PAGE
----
In this study we observed an increase in oxidative damage in the kidney of the BDL animals compared to the control rats. There were an increase in the lipoperoxidation, as well as increase in the production of ROS and reduction in the mitochondrial membrane potential (MMP) that it confirms that the increased intracellular production of ROS in this illness promotes injury mitochondrial and of cellular membranes.

On the other hand, we evaluated the activity of antioxidants enzymes in the kidney of cirrhotic animals and there were a increase in SOD, CAT and GPx activity in relation to the controls. These data seem to indicate that the defense systems are activated in an attempt to minimize the oxidative damages. Other studies in this model had shown reduction in the activity of antioxidants enzymes in liver and erythrocytes in the cirrhotic animals( 22 , 31 ). In the kidney, the antioxidant activity seems to be still preserved a time that the renal damage is subsequent to the liver damage.

Oxidative stress is not only a causative factor of cellular injury but also a pivotal regulator of all crucial cellular processes including metabolism, growth, differentiation and death directly or indirectly it is implicated in all major physiological and pathological processes( 11 ).

When we analyze the cellular viability, the results clearly indicated alteration on cell proliferation and there was reduction in cell survivability with viability percentage of 64.66% in BDL group. Moreover, in BDL animals there was an increase in the cells in apoptose with an increased of active caspase-3 when compared with control group and considerable increase in the damage to the DNA in the kidneys of the cirrhotic animals.

These results support the idea that ROS increased cause damage in the DNA and apoptose getting worse the primary renal disfunção. In support of this view, studies have shown that antioxidants may delay the development of a hyperdynamic circulatory state in experimental cirrhosis and improve renal function in patients with hepatorenal syndrome( 1 , 28 ).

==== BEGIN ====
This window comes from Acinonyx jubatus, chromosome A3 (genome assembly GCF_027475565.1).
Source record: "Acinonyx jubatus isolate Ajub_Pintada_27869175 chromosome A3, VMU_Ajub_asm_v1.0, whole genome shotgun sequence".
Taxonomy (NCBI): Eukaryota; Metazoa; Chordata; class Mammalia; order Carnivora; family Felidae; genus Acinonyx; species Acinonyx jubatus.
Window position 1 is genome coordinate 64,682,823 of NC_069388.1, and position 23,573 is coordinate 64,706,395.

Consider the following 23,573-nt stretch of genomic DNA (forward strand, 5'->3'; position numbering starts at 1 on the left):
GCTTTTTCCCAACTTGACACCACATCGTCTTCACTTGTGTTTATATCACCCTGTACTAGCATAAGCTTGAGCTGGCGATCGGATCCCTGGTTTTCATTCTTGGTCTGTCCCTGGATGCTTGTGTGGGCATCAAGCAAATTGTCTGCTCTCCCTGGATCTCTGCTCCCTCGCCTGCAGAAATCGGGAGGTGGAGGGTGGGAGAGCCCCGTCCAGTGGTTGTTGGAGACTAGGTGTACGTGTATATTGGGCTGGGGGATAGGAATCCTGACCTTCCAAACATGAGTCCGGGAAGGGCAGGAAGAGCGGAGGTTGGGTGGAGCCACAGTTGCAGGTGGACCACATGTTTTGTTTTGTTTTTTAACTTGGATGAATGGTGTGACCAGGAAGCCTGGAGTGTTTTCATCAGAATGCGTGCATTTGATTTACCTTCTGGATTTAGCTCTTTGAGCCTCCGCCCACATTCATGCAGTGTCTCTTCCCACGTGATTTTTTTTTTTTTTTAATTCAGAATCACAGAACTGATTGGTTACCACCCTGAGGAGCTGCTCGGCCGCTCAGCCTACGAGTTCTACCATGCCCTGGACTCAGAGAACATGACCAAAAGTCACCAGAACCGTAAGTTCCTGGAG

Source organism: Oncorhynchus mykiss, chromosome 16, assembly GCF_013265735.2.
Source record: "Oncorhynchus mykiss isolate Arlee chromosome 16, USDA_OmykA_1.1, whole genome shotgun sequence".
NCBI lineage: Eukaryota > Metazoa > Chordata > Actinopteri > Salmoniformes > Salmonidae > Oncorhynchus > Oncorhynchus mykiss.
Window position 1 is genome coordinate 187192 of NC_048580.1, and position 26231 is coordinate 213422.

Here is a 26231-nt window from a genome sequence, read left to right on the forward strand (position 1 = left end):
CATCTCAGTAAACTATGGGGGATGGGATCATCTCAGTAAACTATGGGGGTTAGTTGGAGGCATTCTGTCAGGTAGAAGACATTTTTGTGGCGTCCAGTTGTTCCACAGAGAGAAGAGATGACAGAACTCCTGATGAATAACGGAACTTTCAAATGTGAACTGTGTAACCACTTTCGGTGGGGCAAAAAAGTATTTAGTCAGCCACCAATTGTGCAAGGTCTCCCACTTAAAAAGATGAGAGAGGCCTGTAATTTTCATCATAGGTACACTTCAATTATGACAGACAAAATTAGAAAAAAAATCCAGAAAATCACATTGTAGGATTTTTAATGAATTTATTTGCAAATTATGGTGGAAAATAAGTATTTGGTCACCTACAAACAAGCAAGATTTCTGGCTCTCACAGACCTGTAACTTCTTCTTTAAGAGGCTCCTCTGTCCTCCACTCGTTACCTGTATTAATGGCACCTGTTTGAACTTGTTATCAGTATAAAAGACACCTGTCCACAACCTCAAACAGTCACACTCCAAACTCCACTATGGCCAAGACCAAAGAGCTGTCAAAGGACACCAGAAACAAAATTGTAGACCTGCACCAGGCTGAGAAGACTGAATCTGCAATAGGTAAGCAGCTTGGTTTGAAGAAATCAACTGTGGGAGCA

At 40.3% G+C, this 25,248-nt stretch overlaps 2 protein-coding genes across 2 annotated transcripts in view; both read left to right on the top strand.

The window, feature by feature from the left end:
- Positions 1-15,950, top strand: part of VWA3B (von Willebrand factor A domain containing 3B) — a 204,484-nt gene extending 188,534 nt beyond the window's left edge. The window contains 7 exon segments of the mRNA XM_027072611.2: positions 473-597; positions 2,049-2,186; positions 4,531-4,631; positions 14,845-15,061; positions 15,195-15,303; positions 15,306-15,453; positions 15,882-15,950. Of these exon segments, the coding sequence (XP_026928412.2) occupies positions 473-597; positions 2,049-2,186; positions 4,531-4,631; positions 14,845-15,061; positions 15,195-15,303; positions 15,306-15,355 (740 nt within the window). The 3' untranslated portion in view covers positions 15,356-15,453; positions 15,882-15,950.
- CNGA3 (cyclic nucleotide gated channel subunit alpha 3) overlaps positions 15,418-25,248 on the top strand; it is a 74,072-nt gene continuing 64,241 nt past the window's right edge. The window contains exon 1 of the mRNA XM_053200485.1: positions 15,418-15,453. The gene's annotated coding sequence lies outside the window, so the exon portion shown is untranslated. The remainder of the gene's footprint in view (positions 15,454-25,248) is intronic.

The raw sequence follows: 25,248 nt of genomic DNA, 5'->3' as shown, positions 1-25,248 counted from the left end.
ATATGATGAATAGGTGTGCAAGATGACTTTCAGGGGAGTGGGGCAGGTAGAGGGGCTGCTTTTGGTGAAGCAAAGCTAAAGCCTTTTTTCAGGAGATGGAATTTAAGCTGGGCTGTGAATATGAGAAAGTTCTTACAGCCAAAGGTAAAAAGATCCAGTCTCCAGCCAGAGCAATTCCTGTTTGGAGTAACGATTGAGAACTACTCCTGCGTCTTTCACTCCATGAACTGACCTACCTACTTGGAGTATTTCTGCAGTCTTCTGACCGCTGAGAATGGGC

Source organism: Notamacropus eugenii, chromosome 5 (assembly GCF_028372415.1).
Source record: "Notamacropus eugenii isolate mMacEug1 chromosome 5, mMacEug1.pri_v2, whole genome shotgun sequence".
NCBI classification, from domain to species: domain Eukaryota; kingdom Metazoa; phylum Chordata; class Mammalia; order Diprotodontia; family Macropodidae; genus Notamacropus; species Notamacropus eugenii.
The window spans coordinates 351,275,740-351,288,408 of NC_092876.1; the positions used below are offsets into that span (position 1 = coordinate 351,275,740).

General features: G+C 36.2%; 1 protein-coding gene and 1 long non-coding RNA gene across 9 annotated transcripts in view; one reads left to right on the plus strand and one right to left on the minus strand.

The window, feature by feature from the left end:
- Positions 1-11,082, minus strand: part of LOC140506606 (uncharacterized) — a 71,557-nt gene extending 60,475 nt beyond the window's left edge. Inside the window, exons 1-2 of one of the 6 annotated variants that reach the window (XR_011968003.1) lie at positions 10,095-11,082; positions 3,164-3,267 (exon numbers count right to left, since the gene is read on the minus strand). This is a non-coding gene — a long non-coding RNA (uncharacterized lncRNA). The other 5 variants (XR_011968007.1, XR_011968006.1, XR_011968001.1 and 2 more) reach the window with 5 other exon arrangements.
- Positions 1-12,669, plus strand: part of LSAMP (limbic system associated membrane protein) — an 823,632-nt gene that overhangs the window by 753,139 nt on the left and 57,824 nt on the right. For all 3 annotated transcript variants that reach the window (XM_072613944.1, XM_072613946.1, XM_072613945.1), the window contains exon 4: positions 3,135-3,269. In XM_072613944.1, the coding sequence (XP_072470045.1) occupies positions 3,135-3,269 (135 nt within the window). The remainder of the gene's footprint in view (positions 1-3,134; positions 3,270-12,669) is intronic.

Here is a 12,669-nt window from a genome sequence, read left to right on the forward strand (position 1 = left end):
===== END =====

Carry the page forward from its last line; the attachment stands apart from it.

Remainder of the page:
Oxidative stress plays a fundamental role in the aggravation of liver injury and in the structural and/or functional derangements of diverse organs as kidney, complicating the course of advanced liver disease( 8 , 28 ).

The systematic investigation of the use of antioxidants in cirrhosis and its complications is important for development of new treatment approach for advanced liver disease.

CONCLUSION

Few studies analyze the effect of oxidative stress in the kidney as result of cirrhosis a time that there is consensus of that the renal dysfunction in the cirrhosis is a result of the hemodynamic alterations and activation of compensatory hormonal mechanisms.

In this paper we show that, although no detectable structural changes, there is loss of integrity and cellular function in the kidney, with apoptosis, caspase-3 active, oxidative damage to cell membranes and DNA caused by oxidative stress triggered by liver cirrhosis.

Financial support

Research supported by grants from the Brazilian Agencies Conselho Nacional de Desenvolvimento Científico e Tecnológico (CNPq/INCT/INPeTAm, Grant no. 573695/2008-3), Programa Nacional de Cooperação Acadêmica/Coordenação de Aperfeiçoamento de Pessoal de Nível Superior (CAPES) and Fundação de Amparo a Pesquisa do Estado do Rio Grande do Sul (FAPERGS - PRONEX/FAPERGS/CNPq, Grant no. 10/0044-3).

Author contribution

Silveira KCS and Viau CM performed the research, Colares JR was responsible for the experimental model, Saffi J contributed with new reagents and analytic tools, Marroni NP and Porawski M designed the research and wrote the paper.

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Received: May 26, 2014; Accepted: October 7, 2014

Correspondence: Prof. Marilene Porawski, Departamento de Ciências Básicas da Saúde. Universidade Federal de Ciências da Saúde de Porto Alegre (UFCSPA). Rua Sarmento Leite, 245 - CEP: 90150-170. Porto Alegre, RS, Brasil. E-mail: marilenep@ufcspa.edu.brmarilenep@ufcspa.edu.br

Declared conflict of interest of all authors: none